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Noah A. Kurinsky
Over the last few years, a growing community of scientists has begun to explore the prospect of dark matter lighter than the proton (sub- GeV), which cannot currently be detected with conventional laboratory-based searches. This workshop, “New Directions in the Search for Light Dark Matter”, aims to bring together the various international communities, both experimental and theoretical, working on new technologies and models for light dark matter, in order to explore the feasibility and naturalness of these new ideas.
Paul Hess, Visiting Assistant Professor of Physics at Middlebury College, will visit the Jayich group at UC Santa Barbara to study molecular ions that are promising systems to discover new sources of symmetry violation responsible for the absence of anti-matter in the Universe. The collaboration will perform the spectroscopy necessary to plan precision measurements for controlling these molecules at the level of single quantum states.
Dr. Protopapas’ visit will bring the power and flexibility of machine-learning approaches to bear on the next frontier of gravitational-wave searches; namely, using precise radio observations of pulsars to make a Galactic net of clocks that can catch gravitational-wave emission from supermassive binary black-hole systems. With the ever increasing volume of data being collected, and some noise processes challenging to filter, deep-learning is an exciting tool to deploy on this new portion of the gravitational-wave landscape.
For the analysis of the data collected by the DAMIC experiment at SNOLAB to search for dark matter, and to discuss future directions and technologies for dark matter direct detection at the Center for Experimental Nuclear Physics and Astrophysics (CENPA) at the University of Washington.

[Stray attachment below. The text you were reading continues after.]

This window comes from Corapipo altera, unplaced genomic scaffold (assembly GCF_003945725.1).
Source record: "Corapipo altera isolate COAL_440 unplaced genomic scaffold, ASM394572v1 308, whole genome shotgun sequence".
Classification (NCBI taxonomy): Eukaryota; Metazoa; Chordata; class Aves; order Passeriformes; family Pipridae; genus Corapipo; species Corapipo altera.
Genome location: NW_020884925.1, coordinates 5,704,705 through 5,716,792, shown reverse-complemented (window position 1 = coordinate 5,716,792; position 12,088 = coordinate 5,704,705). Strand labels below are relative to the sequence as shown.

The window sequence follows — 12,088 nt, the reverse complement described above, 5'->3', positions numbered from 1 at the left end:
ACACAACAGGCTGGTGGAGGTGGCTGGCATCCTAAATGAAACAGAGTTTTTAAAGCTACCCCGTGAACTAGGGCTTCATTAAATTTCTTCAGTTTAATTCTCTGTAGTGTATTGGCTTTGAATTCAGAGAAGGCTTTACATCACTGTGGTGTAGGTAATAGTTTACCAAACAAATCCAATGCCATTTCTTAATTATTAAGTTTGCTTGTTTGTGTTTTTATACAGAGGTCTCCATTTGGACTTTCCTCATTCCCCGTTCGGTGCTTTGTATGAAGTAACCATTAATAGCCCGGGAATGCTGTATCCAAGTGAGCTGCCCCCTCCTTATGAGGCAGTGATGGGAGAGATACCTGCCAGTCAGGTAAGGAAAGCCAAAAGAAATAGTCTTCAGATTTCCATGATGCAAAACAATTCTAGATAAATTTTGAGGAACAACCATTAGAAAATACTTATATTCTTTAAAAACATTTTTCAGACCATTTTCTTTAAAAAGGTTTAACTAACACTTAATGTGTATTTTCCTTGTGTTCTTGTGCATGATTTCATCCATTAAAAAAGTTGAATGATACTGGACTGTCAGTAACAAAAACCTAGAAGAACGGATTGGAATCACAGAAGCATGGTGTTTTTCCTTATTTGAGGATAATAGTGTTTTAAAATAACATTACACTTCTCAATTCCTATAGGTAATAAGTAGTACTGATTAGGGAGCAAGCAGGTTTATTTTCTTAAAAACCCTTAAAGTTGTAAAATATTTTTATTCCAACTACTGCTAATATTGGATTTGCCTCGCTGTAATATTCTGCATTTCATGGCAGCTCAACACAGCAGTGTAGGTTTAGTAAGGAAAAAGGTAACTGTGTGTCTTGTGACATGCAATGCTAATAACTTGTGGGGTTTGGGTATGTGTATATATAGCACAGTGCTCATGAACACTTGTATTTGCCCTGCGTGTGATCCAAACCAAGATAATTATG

We are planning an experiment at the University of Washington to limit or measure the Fierz interference effect in the beta energy spectrum of Helium-6, a heavy isotope of helium, to a precision of less than 0.1%. The presence of this effect, predicted to be zero in the Standard Model of particle physics, may provide hints of new physics.
Our collaboration involves utilizing S matrix techniques for the purposes of making precision predictions for gravity waves produced in binary inspirals.
This workshop is dedicated to an in-depth discussion and sharing of scientific and technical knowledge around the subject of novel searches for ultralight dark matter candidates such as axions, axion-like particles, and dark/hidden photons. The meeting will bring together leading theorists and the experimental teams working on the Cosmic Axion Spin Precession Experiment (CASPEr) and the Dark Matter Radio (DM Radio) projects.
Dr. Catalina Curceanu, head researcher at the Laboratori Nazionali di Frascati of INFN in Italy, will visit the Institute for Advanced Study, Princeton, to discuss with Prof. Stephen L. Adler experiments testing collapse models in the underground laboratory of Gran Sasso (Italy). Her research aims towards a more profound understanding of the role of quantum theory in the Universe, and has implications for future quantum technologies.
Prof. Nick Hutzler at the California Institute of Technology and Prof. Jinjun Liu at the University of Louisville will collaborate on the investigation of polyatomic molecules as candidates for detection of time-reversal symmetry violation using novel high-precision laser-spectroscopy techniques and quantitative analysis of the spin-ro-vibronic structure of the target molecules.
The purpose of the visit is to personally meet with collaborators at CERN and nearby institutions to coordinate our efforts in realizing the proposed FASER experiment. FASER, the ForwArd Search ExpeRiment, is a new experimental approach to search for light new physics at the LHC.